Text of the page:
What does Macbeth mean when he says, "There's not a one of them but in his house/ I keep a servant fee'd" (3.4.132-33)?in Macbeth

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gmuss25 eNotes educator| Certified Educator

This quote takes place in Act Three, Scene 4, during a conversation between Macbeth and his wife regarding Macduff's loyalty. Macbeth initially asks his wife what she thinks about Macduff disobeying his orders—even though he has yet to give him a command—and tells Lady Macbeth that he has indirectly heard of Macduff's enmity. Macbeth proceeds to tell his wife,

"There’s not a one of them but in his house I keep a servant fee’d" (Shakespeare, 3.4.137-38).

Macbeth is essentially telling his wife that he has paid servants, who are strategically located in each of the Scottish lords' homes, to spy for him. The fact that Macbeth is paying people to spy on the Scottish lords emphasizes his anxiety and fear that he will lose his throne. Macbeth is well aware of the witches' prophecies, and he attempts to prevent anyone else from usurping power, which is why he pays servants to spy for him. After telling his wife that he is paying spies to work for him, Macbeth mentions that his safety is his utmost concern.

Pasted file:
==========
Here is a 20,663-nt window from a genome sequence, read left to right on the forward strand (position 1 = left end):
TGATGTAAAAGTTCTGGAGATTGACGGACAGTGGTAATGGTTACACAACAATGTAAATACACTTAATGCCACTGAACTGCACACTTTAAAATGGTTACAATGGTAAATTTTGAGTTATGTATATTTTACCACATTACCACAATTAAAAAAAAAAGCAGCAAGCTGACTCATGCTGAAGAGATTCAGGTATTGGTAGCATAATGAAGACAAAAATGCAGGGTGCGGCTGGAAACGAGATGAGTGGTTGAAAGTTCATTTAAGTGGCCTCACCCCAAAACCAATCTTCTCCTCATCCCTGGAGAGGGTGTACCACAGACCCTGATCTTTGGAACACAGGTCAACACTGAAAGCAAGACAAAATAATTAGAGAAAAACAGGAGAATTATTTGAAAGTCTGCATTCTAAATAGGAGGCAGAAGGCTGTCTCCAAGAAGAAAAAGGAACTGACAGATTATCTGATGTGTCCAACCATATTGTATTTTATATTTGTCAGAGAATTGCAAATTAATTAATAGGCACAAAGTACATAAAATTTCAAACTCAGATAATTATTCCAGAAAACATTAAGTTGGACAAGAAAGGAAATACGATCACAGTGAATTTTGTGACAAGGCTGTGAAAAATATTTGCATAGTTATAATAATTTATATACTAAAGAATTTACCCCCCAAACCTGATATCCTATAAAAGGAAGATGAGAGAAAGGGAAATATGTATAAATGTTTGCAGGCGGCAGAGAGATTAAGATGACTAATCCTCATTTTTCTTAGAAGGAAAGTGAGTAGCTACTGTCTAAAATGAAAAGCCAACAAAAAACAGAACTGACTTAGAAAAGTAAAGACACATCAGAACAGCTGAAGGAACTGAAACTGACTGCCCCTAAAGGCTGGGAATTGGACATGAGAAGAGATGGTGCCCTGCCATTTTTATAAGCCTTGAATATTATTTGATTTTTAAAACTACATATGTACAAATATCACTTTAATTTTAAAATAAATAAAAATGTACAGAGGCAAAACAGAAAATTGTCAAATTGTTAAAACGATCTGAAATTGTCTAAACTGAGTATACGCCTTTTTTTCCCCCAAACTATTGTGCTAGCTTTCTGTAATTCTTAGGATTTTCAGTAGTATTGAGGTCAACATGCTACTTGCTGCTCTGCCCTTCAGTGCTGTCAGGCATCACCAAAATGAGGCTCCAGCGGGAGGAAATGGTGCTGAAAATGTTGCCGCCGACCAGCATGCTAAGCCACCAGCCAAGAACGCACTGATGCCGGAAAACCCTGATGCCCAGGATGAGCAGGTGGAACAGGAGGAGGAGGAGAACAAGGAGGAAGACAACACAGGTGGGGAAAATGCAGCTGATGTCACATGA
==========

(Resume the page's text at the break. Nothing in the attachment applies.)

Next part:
pohnpei397 eNotes educator| Certified Educator

What this is telling us is that Macbeth does not really trust anyone.  He is telling his wife that he has paid spies in the homes of every lord in Scotland, presumably.

This comes up because Macbeth says that Macduff will not come when Macbeth orders him to come.  He has not actually ordered Macduff to come and so Lady Macbeth wonders why he knows that Macduff will not obey.  That is the point when Macbeth speaks the line you mention.

When he says "not a one of them" he is referring to the lords.  By saying "a servant fee'd" he is referring to someone he has paid (given a fee) to work for him as a spy.